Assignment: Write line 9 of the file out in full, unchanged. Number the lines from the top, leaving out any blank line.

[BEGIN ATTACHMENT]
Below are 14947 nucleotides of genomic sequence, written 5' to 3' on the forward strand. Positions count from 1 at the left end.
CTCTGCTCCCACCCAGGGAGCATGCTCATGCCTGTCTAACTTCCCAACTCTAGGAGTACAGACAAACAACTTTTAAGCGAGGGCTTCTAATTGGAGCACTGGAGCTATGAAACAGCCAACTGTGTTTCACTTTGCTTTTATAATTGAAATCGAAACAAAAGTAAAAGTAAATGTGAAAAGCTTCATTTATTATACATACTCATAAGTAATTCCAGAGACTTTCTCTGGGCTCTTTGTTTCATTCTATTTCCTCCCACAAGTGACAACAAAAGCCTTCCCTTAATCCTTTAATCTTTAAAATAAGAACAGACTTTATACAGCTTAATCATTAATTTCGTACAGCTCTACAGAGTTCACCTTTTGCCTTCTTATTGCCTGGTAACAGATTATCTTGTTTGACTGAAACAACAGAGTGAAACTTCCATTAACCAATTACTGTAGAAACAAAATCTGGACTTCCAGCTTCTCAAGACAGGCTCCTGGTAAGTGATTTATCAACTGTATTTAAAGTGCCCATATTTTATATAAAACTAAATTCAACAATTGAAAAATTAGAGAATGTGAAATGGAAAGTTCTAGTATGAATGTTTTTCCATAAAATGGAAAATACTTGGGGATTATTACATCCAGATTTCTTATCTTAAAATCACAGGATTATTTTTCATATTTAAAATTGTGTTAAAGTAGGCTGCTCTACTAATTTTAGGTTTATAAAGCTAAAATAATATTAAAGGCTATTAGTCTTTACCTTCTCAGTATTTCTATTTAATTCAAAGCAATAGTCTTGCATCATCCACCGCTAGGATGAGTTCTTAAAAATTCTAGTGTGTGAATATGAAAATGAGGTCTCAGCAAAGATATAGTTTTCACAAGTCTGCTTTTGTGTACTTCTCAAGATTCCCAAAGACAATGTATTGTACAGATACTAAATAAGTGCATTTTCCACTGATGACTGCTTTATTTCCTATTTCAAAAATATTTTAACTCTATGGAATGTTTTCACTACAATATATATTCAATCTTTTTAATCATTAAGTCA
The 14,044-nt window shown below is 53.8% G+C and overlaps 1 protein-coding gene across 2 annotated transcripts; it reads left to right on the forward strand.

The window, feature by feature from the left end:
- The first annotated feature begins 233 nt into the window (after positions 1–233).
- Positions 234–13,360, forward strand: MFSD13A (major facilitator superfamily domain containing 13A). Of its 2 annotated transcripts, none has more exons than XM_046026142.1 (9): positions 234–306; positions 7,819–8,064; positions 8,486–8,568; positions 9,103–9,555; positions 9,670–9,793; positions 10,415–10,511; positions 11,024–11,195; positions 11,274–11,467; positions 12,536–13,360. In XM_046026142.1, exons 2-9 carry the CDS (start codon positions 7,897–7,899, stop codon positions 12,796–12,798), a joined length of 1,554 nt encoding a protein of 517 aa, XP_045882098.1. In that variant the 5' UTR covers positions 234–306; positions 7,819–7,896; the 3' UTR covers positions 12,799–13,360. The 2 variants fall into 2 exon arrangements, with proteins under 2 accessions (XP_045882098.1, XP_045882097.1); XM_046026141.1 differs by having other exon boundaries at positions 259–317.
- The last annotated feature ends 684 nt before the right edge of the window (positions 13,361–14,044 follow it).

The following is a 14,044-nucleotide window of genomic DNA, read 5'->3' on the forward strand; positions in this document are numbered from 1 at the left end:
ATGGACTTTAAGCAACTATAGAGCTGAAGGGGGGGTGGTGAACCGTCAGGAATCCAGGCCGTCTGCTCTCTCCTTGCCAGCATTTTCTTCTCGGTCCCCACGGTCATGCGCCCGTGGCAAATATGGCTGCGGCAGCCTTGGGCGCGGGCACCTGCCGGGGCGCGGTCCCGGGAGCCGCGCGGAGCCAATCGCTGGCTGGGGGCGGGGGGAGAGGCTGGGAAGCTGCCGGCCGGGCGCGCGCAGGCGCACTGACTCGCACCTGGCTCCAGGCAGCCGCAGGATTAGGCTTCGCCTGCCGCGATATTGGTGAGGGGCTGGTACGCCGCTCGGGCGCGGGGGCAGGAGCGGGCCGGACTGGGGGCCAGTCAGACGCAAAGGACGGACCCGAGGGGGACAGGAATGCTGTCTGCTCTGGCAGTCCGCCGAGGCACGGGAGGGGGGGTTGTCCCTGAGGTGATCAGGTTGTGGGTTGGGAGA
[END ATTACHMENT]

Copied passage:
ATGGACTTTAAGCAACTATAGAGCTGAAGGGGGGGTGGTGAACCGTCAGGAATCCAGGCCGTCTGCTCTCTCCTTGCCAGCATTTTCTTCTCGGTCCCCACGGTCATGCGCCCGTGGCAAATATGGCTGCGGCAGCCTTGGGCGCGGGCACCTGCCGGGGCGCGGTCCCGGGAGCCGCGCGGAGCCAATCGCTGGCTGGGGGCGGGGGGAGAGGCTGGGAAGCTGCCGGCCGGGCGCGCGCAGGCGCACTGACTCGCACCTGGCTCCAGGCAGCCGCAGGATTAGGCTTCGCCTGCCGCGATATTGGTGAGGGGCTGGTACGCCGCTCGGGCGCGGGGGCAGGAGCGGGCCGGACTGGGGGCCAGTCAGACGCAAAGGACGGACCCGAGGGGGACAGGAATGCTGTCTGCTCTGGCAGTCCGCCGAGGCACGGGAGGGGGGGTTGTCCCTGAGGTGATCAGGTTGTGGGTTGGGAGA